The Nancy Hanks Lecture
This year, as in previous years, the Nancy Hanks Lecture series was held at the John F. Kennedy Center for the Performing Arts. The lecture, a centerpiece of the week’s events, featured the Atlanta Youth Orchestra and other diverse artists. Tribute was paid to Jack Golodner, Esq., former AFM member and founding director of the AFL-CIO Department for Professional Employees. Golodner played a pivotal role in the creation of the National Council on the Arts and was instrumental in the development of the Kennedy Center.
Keynote speaker for the evening was television producer, author, and social activist Norman Lear. Lear’s comments centered on the power of the arts and humanities to unite mankind when all seems lost. He spoke about how he used the art of storytelling to create the platform for one of the most renowned national political organizations in this country, People for the American Way. He said that American culture cannot and must not be out of touch with humanity. He also spoke about how messages from his television shows helped establish moral certainty in the lives of many actors and others in America who carry forward the torch of cultural harmony.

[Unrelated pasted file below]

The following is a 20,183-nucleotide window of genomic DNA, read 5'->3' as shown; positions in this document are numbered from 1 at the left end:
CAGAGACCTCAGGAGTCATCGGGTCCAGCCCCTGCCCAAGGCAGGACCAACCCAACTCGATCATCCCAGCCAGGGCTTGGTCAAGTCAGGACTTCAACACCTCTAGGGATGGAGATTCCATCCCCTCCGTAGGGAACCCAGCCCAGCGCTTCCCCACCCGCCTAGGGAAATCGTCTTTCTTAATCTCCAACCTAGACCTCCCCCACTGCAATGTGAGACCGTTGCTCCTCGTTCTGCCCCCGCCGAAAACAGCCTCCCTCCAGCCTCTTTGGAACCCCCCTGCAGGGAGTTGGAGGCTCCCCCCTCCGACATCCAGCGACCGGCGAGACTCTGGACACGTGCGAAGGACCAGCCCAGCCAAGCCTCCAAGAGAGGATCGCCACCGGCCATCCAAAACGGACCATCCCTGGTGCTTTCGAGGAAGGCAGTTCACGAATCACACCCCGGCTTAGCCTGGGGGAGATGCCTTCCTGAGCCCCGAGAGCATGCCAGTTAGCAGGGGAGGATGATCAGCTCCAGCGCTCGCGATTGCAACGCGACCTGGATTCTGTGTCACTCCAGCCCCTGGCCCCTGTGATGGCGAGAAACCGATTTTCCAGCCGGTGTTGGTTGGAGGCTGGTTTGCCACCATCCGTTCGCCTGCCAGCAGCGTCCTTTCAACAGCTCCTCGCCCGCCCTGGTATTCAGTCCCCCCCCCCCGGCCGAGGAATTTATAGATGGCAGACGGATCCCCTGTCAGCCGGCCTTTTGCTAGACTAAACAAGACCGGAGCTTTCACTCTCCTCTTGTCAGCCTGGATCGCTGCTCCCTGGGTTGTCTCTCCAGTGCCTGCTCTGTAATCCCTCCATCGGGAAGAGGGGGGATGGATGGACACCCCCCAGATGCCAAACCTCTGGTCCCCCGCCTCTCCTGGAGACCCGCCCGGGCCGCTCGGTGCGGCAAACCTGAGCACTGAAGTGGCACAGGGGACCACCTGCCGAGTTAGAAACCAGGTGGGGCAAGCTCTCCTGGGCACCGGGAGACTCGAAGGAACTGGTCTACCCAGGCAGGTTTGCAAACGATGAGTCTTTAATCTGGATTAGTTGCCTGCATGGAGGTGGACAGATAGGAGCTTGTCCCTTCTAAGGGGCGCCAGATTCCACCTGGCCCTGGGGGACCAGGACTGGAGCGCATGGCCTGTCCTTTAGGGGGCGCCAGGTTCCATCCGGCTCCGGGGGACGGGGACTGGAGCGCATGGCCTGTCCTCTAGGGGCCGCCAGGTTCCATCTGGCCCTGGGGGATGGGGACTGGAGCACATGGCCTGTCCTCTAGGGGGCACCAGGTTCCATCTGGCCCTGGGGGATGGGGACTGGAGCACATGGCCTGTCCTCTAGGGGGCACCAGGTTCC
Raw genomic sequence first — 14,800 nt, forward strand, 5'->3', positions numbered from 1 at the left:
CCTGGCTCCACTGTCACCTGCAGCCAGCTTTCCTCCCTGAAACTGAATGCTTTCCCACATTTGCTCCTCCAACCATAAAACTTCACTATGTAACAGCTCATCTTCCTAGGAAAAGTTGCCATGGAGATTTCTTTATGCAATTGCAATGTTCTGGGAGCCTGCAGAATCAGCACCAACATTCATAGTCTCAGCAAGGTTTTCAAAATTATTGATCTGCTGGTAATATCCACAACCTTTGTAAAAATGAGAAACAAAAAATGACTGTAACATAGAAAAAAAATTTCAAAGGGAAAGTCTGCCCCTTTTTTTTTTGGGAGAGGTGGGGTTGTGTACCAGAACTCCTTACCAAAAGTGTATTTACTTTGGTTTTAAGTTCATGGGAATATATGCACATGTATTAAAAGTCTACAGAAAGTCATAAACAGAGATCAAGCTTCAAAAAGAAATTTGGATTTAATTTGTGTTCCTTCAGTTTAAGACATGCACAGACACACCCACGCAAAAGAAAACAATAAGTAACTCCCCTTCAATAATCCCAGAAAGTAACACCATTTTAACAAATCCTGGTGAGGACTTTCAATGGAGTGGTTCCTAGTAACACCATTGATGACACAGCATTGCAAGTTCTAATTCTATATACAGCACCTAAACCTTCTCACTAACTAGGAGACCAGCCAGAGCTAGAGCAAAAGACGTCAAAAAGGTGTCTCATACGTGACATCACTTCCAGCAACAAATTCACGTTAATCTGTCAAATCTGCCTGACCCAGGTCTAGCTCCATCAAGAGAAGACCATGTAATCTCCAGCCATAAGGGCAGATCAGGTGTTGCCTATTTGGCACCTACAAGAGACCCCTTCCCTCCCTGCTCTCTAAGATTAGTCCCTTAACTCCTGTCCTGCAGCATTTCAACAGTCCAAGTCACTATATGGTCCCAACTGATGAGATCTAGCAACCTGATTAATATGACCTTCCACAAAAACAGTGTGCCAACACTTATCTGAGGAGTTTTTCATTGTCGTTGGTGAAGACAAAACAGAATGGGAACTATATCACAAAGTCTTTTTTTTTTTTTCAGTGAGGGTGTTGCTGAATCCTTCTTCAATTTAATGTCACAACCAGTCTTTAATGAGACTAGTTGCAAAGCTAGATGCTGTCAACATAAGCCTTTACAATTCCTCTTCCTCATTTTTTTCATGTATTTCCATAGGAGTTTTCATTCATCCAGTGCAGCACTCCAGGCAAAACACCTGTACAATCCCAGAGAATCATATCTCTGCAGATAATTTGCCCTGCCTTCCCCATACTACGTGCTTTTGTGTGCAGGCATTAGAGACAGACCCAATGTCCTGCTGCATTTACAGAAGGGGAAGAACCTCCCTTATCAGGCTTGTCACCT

The AFM was represented at this year’s opening plenary by Local 161-710 (Washington, DC) President Edgardo Malaga, Kennedy Center Opera House trombonist and Local 161-710 board member and legislative-political coordinator Doug Rosenthal, and me. More than 500 arts organization delegates from across the country were briefed on legislative lobbying issues.